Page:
As the Israeli bombardment of Lebanon enters its tenth day, the evacuation of foreigners continues. The United States has been widely criticized for being too slow to help Americans leave. We go to Beirut to speak with a U.S. citizen trying to evacuate. [includes rush transcript]
As the Israeli bombardment of Lebanon enters its tenth day, the evacuation of foreigners continues. At least two thousand Americans were evacuated from Beirut on Thursday, the largest single-day total so far. U.S. Marines landed in Lebanon for the first time in 22 years to help in the evacuation. The United States has been widely criticized for being too slow to help Americans leave.
On Thursday, we spoke with Lynn Love, a US citizen vacationing in Lebanon, east in Beirut. She is there with her Lebanese husband and seven year-old daughter. She spoke about trying to get her family out of Lebanon during the crisis.
- Lynn Love, American citizen in Beirut.
AMY GOODMAN: Yesterday, we spoke with Lynn Love, a U.S. citizen vacationing in Lebanon, east in Beirut. She is there with her Lebanese husband and seven-year-old daughter. She spoke about trying to get her family out of Lebanon during the crisis.
LYNN LOVE: Now, I’m in East Beirut where my in-laws’ apartment is. For the past seven days, we have been in a village called Chebaniyeh, which is about 30 miles east of Beirut along the Damascus highway. We headed to Chebaniyeh for safety last Thursday. There was heavy shelling up there Thursday and Friday evening. We’ve heard the shelling. We’ve heard the flyovers all week. We’ve felt them.
By Saturday, we decided that we should register for the American evacuation. So, since Saturday, I’ve been faxing, I’ve been emailing, I’ve been phone calling the embassy here in Beirut. On Monday, after about an hour of dialing, I got through to an embassy official. I said, “Please, I just want to confirm that I’m registered, that my family is registered for the evacuation.” And he said, “There is no way to confirm this. There’s too many people calling. We can’t confirm. If you want, you can try emailing us” — he gave me an email address — “or you can try faxing it again.” And he hung up. So, I faxed again. I think I have now registered five times to be evacuated.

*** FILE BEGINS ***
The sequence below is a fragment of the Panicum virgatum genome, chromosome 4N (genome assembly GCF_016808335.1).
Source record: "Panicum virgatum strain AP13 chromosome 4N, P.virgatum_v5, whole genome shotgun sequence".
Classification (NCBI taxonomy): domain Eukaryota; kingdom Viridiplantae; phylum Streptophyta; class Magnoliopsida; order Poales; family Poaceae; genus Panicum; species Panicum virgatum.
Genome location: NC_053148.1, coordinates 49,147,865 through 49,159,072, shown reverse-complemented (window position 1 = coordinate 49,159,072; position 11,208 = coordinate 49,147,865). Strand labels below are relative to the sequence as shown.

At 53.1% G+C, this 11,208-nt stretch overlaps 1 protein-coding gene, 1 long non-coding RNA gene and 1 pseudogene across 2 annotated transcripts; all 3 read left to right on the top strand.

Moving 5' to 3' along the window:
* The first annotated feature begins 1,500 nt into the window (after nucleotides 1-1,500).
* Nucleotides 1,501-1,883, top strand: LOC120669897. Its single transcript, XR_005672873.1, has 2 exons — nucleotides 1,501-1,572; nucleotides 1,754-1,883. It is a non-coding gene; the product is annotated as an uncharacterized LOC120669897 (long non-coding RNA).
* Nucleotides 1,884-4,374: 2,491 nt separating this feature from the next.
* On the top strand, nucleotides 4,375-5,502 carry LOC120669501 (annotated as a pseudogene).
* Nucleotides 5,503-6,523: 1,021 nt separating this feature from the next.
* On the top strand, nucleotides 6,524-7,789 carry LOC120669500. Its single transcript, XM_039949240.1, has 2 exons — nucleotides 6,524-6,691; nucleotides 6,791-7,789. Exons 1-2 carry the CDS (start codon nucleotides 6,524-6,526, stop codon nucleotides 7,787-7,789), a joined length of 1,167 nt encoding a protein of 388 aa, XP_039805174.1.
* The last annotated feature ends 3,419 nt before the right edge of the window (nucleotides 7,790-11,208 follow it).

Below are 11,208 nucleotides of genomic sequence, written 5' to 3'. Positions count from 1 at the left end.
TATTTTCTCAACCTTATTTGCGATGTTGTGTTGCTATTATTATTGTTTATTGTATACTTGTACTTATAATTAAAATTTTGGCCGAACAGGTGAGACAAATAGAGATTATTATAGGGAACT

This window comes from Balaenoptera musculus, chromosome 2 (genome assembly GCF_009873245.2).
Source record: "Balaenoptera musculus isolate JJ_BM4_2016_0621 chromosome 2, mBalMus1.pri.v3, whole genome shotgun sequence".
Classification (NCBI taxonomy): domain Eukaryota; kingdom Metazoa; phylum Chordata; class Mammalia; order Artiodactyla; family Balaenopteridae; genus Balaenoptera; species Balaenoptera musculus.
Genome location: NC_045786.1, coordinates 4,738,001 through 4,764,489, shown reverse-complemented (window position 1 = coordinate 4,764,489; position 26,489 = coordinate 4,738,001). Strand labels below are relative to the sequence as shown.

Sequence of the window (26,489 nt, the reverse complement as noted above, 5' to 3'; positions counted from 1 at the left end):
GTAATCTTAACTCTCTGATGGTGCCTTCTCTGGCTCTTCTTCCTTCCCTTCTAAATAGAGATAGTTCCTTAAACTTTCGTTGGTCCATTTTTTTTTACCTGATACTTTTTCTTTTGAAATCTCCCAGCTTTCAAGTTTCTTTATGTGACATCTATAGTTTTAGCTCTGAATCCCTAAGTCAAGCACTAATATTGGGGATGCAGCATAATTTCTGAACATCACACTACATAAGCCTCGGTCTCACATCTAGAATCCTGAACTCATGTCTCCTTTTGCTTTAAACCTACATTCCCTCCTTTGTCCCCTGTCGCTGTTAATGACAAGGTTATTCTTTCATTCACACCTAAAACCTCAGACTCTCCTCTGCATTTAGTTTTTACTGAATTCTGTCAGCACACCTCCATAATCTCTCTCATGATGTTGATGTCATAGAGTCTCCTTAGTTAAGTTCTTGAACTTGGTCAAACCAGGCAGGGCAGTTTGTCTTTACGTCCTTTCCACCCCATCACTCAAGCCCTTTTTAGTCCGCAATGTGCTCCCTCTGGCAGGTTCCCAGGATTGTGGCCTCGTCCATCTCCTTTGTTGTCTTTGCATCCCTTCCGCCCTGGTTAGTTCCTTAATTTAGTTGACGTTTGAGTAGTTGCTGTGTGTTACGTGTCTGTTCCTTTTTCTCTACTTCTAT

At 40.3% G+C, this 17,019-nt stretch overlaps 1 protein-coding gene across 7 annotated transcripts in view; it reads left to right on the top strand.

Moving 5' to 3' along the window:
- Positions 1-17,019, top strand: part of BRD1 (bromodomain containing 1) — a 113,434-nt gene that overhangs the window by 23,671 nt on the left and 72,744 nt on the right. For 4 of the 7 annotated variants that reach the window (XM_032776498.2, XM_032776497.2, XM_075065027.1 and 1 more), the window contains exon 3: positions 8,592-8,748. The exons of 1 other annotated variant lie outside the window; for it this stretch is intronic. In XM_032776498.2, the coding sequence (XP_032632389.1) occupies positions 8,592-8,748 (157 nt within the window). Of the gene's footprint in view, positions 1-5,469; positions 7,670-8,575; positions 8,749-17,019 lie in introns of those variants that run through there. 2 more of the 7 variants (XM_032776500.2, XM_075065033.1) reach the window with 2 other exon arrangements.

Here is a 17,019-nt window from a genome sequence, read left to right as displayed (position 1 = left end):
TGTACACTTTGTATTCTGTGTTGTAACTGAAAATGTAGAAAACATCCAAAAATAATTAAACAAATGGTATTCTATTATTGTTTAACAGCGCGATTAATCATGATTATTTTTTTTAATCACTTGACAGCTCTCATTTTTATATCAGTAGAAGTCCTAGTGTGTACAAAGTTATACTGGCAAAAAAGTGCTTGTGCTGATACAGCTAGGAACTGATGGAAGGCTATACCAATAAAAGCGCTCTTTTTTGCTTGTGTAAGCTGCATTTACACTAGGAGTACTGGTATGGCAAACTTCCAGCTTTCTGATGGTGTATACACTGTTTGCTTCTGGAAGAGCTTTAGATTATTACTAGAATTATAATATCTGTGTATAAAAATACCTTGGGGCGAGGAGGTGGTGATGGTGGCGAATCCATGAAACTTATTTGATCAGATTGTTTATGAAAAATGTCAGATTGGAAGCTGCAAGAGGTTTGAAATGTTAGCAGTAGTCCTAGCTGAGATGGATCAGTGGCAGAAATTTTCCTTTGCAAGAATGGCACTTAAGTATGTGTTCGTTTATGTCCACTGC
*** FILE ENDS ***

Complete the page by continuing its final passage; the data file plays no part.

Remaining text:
Once again, we dialed for a long time. We reached someone finally. And they said, “Look, we’re not calling anyone to evacuate. If you want to evacuate, you just show up. You show up as early as you possibly can. There’s a designated departure site.” We know where it is, but we have no — you know?
We think we will leave tomorrow. We think, you know, we will eventually get on a boat and reach Cyprus.
It very was a hard decision. We’ve debated staying. We’re meant to stay here for two months. We have return tickets August 27th. We come every summer. We have worked, lived here. We have friends. We have family. You know, this is really a part of our lives. But we also have a young child, and it’s too volatile. We’re not feeling reassured by what’s happening through political channels. We don’t feel that there is an imminent ceasefire. And, you know, our decision was just to sign up for whatever evacuation is occurring and leave.
What I hear, you know, through friends who have talked to friends who are trying to leave is basically that, you know, this is too volatile a situation. You know, the Lebanese government doesn’t have the power to stop Hezbollah. Israel is not relenting. The U.S. is doing nothing to prevent Israel from continuing their bombardment. You know, we’re very concerned. And this is what I hear from other people, too, that the bombing is not going to decrease. It’s going to increase, based on the idea that there are Hezbollah sympathizers and helpers now spread throughout the entire country. So this is the concern, that there’s a rationale now to bomb anywhere, because the people in the south have been so dispersed. My friends who are Lebanese who are staying are very — I think their feeling is that it’s grim.
AMY GOODMAN: Lynn Love is a U.S. citizen who is now leaving Beirut.